NAPA, CA -- Asians are the fastest growing foreign born population in the United States and their influence is causing a seismic shift in American food culture. The integration of Asian flavors and styles into Western food is the biggest culinary mega-trend in American food service today so, it stands to reason, Asian cuisine was the theme at the Culinary Institute of America's (CIA) Worlds of Flavor Conference this year.
And, as you might expect, rice was a featured ingredient. As one conference speaker remarked, "rice is the centerpiece of Asian cuisine and all the other ingredients are made to complement it."
USA Rice was a sponsor of the exclusive three-day event that had more than 700 attendees, including food service operators, professional chefs, food writers and bloggers, and restauranteurs. The California rice industry generously donated more than 130 pounds of rice for the conference. Sushi, Calrose, sweet, and U.S. jasmine were just a sampling of the domestic varieties used for chef cooking demonstrations and tastings.
"Unlike with average consumers, it's no surprise to this audience that rice is grown in the United States," said USA Rice's Domestic Promotion Manager Katie Maher. "And while they are inspired by flavors from across the globe, the professional food community still wants to source their food locally and U.S.-grown rice is a perfect fit for their menus."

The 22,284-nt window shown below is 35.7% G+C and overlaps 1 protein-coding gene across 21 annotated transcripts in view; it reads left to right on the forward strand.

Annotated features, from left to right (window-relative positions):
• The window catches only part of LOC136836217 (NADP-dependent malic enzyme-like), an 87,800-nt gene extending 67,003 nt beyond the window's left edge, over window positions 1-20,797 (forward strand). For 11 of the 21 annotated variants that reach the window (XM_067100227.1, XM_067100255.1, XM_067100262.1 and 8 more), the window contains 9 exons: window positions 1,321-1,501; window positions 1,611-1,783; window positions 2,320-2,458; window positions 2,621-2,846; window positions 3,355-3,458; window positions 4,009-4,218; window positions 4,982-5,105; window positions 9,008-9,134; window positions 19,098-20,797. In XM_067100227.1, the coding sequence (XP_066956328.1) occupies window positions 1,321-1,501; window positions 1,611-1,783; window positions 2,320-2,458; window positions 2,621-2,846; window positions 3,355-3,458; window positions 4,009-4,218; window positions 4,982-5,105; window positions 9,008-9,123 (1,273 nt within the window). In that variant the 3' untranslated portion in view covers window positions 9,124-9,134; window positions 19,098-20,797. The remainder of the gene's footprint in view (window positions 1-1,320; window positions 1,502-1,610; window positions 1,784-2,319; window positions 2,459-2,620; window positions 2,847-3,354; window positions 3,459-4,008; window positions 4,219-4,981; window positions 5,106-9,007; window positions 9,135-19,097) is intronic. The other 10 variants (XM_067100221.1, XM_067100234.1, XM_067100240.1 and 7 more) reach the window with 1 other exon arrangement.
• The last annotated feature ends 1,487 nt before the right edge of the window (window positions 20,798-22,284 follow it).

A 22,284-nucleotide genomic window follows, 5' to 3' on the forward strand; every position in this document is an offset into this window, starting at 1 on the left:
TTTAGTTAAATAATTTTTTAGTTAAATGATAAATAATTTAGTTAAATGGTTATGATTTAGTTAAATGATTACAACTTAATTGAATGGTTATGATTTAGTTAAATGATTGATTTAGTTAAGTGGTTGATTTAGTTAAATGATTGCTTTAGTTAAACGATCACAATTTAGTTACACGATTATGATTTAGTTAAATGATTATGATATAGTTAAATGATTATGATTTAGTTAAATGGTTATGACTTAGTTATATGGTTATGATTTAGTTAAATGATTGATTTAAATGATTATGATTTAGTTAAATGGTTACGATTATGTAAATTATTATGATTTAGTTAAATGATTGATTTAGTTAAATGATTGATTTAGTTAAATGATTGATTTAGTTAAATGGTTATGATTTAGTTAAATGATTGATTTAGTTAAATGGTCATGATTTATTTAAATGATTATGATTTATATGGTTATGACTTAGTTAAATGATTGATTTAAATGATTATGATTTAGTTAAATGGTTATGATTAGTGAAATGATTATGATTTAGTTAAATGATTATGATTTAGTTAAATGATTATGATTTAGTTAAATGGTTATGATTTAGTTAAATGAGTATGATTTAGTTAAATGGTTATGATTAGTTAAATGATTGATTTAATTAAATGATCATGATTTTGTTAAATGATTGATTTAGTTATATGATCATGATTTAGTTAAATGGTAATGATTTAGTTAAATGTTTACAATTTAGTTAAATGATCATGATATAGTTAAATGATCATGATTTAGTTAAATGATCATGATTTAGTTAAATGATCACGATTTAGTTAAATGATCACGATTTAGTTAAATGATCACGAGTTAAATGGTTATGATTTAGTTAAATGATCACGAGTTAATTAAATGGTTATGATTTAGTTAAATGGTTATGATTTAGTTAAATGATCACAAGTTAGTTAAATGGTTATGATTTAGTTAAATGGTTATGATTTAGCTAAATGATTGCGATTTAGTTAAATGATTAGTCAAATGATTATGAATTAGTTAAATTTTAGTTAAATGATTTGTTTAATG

Brandon Jew, a professional chef from San Francisco who spoke at a seminar about grains said, "I think it's really important to source ingredients from where you are. For example, you can get excellent quality rice right here in California. I source locally when I can and even encourage my staff to visit our producers' farms to see where our ingredients come from."
In addition to being a conference sponsor, USA Rice also conducted two different flavor discovery tastings featuring USA Rice's Korean Spicy Tuna Rice Bowl prepared with Calrose rice and Beef Satay Rice Bowl made with U.S. jasmine rice. USA Rice also promoted MenuRice.com through conference materials and displayed many rice types available to chefs including parboiled, wild, and U.S. specialty varieties.
Chef Kimball Jones, who prepared and presented both USA Rice tastings, said, "My children were the guinea pigs when I was testing the recipes at home and now they're on a rice kick!"
Maher concluded: "As the popularity of Asian cuisine continues to grow, U.S. rice is well positioned to take advantage of this food trend. Whether it's an independent restaurant or higher volume venues like fast, casual restaurants and university cafés across the country serving Asian inspired dishes, we've shown that U.S. rice can be an integral component to the meal."
Contact: Deborah Willenborg (703) 236-1444